He said the absence of guard bands between existing operators in the 2.3GHz band has led to inter-operator interference and inter-system interference with other services on the 2.3GHz band. The direct consequence of this, Ogiha added has been compromised Quality of Service (QoS) which leads to poor customer experience, low adoption and by extension lower revenue for operators thus hindering expansion.

Ogiha said the commission needs to focus on finding lasting solutions to these problems. “We are not saying that we want to stop competition. But the best utilisation of the spectrum is to look for other frequencies to auction.

“There is the 2.5GHz, 2.6GHz and the 700MHz. Then, the NCC can provide existing telecoms operators with more capacity to deliver efficient services to broadband users in Nigeria,” Salako told BusinessDay in an interview on Monday.

“Limited spectrum restricts our ability to migrate from the current WiMAX based technology which is being phased out globally. Latest technologies with ability to provider cheaper and efficient broadband access depend heavily on adequate frequency spectrum.”

The implication, analysts told BusinessDay on Monday, is that if the three existing telecoms operators on the 2.3GHz band remain stuck on 20MHz of spectrum they risk being enmeshed in technology lock out.

This is a situation whereby limited spectrum hinders operators from migrating to newer technologies. On the contrary, Bienvenu Agbokponto Sogio of Qualcomms gave his company’s position on the direction NCC should take as regards the auctioning of the remaining slots in the 2.3GHz. He provided three options which the telecoms regulators could adopt to ensure effective utilisation of the scarce spectrum resource.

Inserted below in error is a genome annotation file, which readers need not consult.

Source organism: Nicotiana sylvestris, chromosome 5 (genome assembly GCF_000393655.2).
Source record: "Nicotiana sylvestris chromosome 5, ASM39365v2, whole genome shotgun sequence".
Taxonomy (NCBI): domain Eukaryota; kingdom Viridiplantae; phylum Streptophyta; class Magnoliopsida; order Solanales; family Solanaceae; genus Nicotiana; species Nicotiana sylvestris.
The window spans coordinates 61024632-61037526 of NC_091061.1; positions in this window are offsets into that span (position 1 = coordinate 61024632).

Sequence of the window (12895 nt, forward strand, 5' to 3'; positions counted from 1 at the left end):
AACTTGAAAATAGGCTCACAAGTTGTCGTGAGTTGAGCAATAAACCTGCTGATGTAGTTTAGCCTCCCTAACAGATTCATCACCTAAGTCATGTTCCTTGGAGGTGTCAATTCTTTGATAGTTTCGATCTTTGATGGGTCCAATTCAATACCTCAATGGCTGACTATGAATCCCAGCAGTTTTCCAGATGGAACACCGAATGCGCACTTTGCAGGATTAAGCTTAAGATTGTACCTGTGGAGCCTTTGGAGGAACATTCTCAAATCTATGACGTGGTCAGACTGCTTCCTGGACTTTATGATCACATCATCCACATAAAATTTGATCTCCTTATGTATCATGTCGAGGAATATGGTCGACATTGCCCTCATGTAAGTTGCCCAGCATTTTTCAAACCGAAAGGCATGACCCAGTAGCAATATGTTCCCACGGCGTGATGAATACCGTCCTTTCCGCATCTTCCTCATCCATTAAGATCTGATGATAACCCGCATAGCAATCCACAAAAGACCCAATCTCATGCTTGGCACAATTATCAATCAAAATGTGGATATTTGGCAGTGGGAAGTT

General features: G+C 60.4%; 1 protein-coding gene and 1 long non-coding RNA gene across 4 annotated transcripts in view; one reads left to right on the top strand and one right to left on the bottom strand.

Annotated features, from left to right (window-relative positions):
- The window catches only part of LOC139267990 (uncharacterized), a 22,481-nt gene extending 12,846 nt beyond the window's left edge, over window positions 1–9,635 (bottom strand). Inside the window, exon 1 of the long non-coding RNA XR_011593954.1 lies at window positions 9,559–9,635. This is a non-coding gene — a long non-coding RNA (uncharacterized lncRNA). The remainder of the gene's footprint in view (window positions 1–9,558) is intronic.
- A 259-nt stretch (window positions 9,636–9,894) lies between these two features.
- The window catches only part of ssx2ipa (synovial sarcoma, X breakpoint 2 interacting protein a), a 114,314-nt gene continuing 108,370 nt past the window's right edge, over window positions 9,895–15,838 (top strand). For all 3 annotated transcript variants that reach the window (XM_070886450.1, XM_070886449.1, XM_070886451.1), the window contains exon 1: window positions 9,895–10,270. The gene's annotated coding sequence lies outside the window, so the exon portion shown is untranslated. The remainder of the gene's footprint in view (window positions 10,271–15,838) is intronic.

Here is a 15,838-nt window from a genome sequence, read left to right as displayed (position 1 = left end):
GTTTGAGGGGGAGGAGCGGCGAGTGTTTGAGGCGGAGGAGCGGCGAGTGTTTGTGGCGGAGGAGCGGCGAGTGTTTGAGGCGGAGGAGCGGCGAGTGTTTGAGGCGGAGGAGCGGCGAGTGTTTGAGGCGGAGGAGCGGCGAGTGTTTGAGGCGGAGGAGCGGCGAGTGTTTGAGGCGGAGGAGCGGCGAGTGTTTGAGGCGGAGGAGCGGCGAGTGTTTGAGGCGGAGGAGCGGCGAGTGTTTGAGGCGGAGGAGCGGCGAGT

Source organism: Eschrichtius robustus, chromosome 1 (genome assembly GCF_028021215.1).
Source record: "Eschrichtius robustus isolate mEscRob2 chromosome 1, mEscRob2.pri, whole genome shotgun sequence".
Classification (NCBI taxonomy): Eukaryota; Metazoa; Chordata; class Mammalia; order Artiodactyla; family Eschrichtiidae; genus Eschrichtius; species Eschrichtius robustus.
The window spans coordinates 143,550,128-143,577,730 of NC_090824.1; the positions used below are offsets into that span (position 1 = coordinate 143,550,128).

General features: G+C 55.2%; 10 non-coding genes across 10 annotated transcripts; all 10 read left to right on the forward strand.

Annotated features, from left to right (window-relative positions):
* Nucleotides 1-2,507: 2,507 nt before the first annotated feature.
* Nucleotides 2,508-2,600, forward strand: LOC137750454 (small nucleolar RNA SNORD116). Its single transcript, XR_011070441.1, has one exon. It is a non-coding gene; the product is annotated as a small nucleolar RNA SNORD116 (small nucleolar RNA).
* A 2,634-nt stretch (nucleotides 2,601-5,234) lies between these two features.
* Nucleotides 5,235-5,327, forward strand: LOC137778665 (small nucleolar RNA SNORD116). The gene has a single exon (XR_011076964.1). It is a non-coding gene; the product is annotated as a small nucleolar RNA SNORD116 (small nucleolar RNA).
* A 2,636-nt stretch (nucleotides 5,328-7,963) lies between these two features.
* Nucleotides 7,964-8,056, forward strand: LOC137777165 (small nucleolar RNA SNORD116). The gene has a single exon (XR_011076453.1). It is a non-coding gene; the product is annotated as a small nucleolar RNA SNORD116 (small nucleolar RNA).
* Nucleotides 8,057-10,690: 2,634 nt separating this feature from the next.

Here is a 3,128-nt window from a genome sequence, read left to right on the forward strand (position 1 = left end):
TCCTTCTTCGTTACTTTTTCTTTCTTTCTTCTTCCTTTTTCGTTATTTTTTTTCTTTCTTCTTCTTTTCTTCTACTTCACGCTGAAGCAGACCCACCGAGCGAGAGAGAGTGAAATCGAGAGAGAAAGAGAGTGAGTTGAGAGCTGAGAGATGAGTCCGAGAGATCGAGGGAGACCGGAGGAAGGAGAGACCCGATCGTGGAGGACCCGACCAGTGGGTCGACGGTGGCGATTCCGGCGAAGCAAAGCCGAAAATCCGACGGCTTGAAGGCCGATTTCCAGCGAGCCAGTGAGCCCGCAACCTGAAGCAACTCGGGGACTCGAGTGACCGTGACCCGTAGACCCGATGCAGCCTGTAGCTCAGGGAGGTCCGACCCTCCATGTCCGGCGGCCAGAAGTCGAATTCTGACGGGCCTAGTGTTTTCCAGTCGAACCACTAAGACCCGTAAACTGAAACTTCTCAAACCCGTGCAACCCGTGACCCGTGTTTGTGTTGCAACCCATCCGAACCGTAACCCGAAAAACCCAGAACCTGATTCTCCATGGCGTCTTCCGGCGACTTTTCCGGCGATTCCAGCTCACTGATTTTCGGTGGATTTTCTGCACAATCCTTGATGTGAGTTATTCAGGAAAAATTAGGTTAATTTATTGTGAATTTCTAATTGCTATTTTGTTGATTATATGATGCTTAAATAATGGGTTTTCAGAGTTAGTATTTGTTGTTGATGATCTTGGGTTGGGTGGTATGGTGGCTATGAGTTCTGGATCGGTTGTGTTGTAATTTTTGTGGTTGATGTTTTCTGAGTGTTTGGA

“Public auction 1X30 MHz to one new operator and use the remaining 10MHz as guard band between adjacent slots and at the edges of the band. The second option will be to license the remaining salts to the three operators on the band. This would imply adding 10MHz each to the three existing operators on the band and use 10 MHz as guard band at the edges and in between the three slots. The third one will be to license two additional operators.”

“There are already 13 operators offering broadband services in Nigeria. We need to find out why none of them is running a viable broadband network in the country,” Charles Anudu, chief executive officer of Swift Networks, queried. He said there are numerous challenges hindering operators from providing better services.

“Why are these businessmen not taking services to Kogi, Kaduna? The truth is that it is not viable. Until the consumer experiences true broadband, service uptake will remain very low,” he added.

The Spectranet CEO however said allocating extra 10MHz to existing operators was in line with global best practices. In a joint paper by the three present licensees on the band, he pointed out that governments of Hong Kong, China, Russia, New Zealand have all given 30MHz to operators on the 2.3GHz which has helped them provide affordable offerings well beyond mundane data services.”